Friday, July 13th, 2018
Last modified on October 12th, 2022
A stroke can take a seemingly healthy and vibrant individual and change their life in an instant. Learning how to do basic daily tasks, such as self-feeding or getting dressed each day, can quickly feel like an overwhelming physical hurdle. Despite having full active movement in your affected hand, you may have decreased strength and dexterity in your hand due to your stroke. This may be making it difficult to grasp and release objects, making daily tasks seem like insurmountable obstacles. Luckily there are products that can aid in grasp and release activities such as the SaeboGlove. We will show you some helpful hand exercises for stroke recovery to help you reclaim your strength and dexterity that can be done on your own or with the help of a hand device such as the SaeboGlove.
Unfortunately, sometimes rehab does not bring back full control and use of your hands, making these daily tasks a tremendous challenge. While you begin your recovery it’s crucial that you incorporate hand exercises for stroke recovery into your daily life to bring back dexterity and use of your fingers.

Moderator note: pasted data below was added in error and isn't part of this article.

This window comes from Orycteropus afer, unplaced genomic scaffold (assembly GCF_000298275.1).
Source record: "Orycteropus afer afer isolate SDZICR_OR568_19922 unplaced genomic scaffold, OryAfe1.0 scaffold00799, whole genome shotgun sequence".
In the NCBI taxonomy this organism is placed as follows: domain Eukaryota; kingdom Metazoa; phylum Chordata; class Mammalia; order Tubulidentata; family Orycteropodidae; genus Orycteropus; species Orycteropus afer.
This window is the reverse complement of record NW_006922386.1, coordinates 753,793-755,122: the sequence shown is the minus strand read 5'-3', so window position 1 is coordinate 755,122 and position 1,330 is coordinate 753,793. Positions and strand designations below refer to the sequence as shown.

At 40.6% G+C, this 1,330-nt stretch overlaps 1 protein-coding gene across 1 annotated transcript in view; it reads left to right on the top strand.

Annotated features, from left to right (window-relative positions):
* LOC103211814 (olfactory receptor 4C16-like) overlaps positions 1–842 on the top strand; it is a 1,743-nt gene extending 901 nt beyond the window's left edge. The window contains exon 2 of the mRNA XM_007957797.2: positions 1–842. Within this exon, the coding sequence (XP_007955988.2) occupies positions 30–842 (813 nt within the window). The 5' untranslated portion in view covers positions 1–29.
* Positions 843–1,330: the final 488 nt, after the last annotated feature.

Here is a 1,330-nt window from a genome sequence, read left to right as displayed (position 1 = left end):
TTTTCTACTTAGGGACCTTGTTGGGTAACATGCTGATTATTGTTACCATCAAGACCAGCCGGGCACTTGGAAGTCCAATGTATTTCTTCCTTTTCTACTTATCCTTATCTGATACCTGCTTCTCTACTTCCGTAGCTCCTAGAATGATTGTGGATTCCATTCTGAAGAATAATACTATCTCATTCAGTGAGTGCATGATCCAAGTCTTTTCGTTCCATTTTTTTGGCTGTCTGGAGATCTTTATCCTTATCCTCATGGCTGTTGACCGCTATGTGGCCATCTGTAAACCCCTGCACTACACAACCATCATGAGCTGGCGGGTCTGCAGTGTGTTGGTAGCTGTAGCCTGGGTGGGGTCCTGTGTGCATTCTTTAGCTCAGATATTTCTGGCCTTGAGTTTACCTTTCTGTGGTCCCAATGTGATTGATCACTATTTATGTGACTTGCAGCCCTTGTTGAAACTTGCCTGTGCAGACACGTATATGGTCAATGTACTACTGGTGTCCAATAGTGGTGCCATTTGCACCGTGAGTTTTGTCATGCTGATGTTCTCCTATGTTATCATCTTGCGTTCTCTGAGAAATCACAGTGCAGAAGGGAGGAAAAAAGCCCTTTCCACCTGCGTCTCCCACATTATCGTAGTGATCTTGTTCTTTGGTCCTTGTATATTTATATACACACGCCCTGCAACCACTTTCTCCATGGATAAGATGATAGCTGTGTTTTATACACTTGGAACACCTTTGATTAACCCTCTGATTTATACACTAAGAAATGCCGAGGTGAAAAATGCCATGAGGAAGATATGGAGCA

Saturday, June 9th, 2018
Last modified on October 6th, 2022
A stroke can often rob a patient of arm movement, making it difficult to perform simple tasks like moving the arm forward or grasping and releasing objects. Performing basic exercises at home, combined with continued healthcare and innovative Saebo products, empowers stroke survivors to restore normal function to their arms and improve their daily lives.
Simbarashe Shahwe, the Team Lead Physiotherapist at Boston Physiotherapy Ltd. , believes in the importance of exercise in stroke recovery. After seeing numerous patients who have struggled with arm control after a stroke, Shahwe has begun encouraging patients to focus on basic arm exercises for stroke recovery in order to build strength and renew the muscle-to-mind connections often lost after a stroke.
Tuesday, October 25th, 2016
Last modified on May 15th, 2020
Two years ago, I had a stroke, and I lost function on the right side of my body. As a retired farmer, every task became difficult; my recovery process in the rehabilitation home where I was recovering was slow.
My hand had been placed into a splint to try and prevent it from contracting into a fist; until the force of my hand literally broke the splint in half. We weren’t entirely sure what the next step in my recovery would be.